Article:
NYC Is Dead Forever… Here’s Why

“NYC has experienced worse,” they say. No it hasn’t.

By James Altucher and cross-posted from his blog.

I love NYC. When I first moved to NYC, it was a dream come true. Every corner was like a theater production happening right in front of me. So much personality, so many stories.

Every subculture I loved was in NYC. I could play chess all day and night. I could go to comedy clubs. I could start any type of business. I could meet people. I had family, friends, opportunities. No matter what happened to me, NYC was a net I could fall back on and bounce back up.

Now it’s completely dead.

“But NYC always always bounces back.” No. Not this time.

“But NYC is the center of the financial universe. Opportunities will flourish here again.” Not this time.

“NYC has experienced worse.” No it hasn’t.

A Facebook group formed a few weeks ago that was for people who were planning a move and wanted others to talk to and ask advice from. Within two or three days it had about 10,000 members.

Every day I see more and more posts, “I’ve been in NYC forever but I guess this time I have to say goodbye.” Every single day I see those posts. I’ve been screenshotting them for my scrapbook.

Three of the most important reasons to move to NYC:

  • Business opportunities
  • Culture
  • Food

And, of course, friends. But if everything I say below is even 1/10 of what I think, then there won’t be as many opportunities to make friends.

A) Business

Midtown Manhattan, the center of business in NYC, is empty. Even though people can go back to work, famous office buildings like the Time-Life skyscraper are still 90% empty. Businesses have realized that they don’t need their employees at the office.

In fact, they’ve realized they are even more productive with everyone at home. The Time-Life Building can handle 8,000 workers. Now it maybe has 500 workers back.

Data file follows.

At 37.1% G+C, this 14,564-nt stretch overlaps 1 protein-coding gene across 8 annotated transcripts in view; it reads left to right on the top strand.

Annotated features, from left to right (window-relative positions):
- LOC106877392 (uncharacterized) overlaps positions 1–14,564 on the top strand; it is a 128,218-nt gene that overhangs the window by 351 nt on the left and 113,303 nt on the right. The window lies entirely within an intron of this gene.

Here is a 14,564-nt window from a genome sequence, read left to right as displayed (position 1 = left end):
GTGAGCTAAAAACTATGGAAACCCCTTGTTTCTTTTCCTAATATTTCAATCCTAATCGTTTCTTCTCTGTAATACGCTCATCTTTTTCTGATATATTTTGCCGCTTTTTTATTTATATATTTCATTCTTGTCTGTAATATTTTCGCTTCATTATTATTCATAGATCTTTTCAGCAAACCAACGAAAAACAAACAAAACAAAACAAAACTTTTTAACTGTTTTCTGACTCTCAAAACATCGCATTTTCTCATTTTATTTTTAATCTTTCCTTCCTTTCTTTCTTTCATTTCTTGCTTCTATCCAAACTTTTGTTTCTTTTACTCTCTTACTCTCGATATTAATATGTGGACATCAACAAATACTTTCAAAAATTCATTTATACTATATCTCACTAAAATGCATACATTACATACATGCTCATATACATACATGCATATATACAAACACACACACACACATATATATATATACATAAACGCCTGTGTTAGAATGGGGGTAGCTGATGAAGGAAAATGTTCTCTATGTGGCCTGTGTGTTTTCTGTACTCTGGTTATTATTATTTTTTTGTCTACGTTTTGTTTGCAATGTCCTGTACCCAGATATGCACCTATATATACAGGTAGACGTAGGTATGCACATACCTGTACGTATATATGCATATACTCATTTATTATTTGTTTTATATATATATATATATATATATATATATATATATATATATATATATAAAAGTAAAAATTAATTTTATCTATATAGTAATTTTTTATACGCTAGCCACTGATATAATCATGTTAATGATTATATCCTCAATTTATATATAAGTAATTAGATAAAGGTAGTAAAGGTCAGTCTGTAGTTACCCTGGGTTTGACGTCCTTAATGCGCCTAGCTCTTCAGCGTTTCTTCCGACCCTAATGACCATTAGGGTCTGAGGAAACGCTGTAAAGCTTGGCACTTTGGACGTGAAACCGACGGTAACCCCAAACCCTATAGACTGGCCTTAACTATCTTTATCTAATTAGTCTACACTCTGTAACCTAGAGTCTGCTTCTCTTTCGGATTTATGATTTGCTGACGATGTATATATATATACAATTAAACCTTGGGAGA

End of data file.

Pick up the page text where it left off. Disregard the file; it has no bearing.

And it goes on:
“What do you mean?” a friend of mine said to me when I told him Midtown should be called Ghost Town. “I’m in my office right now!”

“What are you doing there?”

“Packing up,” he said and laughed, “I’m shutting it down.” He works in the entertainment business.

Another friend of mine works at a major investment bank as a managing director. Before the pandemic, he was at the office every day, sometimes working from 6 a.m.–10 p.m.

Now he lives in Phoenix, Arizona. “As of June,” he told me, “I had never even been to Phoenix.” And then he moved there. He does all his meetings on Zoom.

I was talking to a book editor who has been out of the city since early March. “We’ve been all working fine. I’m not sure why we would need to go back to the office.”

One friend of mine, Derek Halpern, was convinced he’d stay. He put up a Facebook post the other day saying he might be changing his mind. Derek wrote:

“In the last week:

  • I watched a homeless person lose his mind and start attacking random pedestrians. Including spitting on, throwing stuff at, and swatting.
  • I’ve seen several single parents with a child asking for money for food. And then, when someone gave them food, tossed the food right back at them.
  • I watched a man yell racist slurs at every single race of people while charging, then stopping before going too far.

 

And worse.

I’ve been living in New York City for about 10 years. It has definitely gotten worse and there’s no end in sight.

My favorite park is Madison Square Park. About a month ago a 19-year-old girl was shot and killed across the street.

I don’t think I have an answer but I do think it’s clear: it’s time to move out of NYC.

I’m not the only one who feels this way, either. In my building alone, the rent has plummeted almost 30% — more people are moving away than ever before.

So…

It’s not goodbye yet. But a lifelong New Yorker is thinking about it.”

I picked his post out but I could’ve picked from dozens of others.

People say, “NYC has been through worse,” or “NYC has always come back.”

No and no

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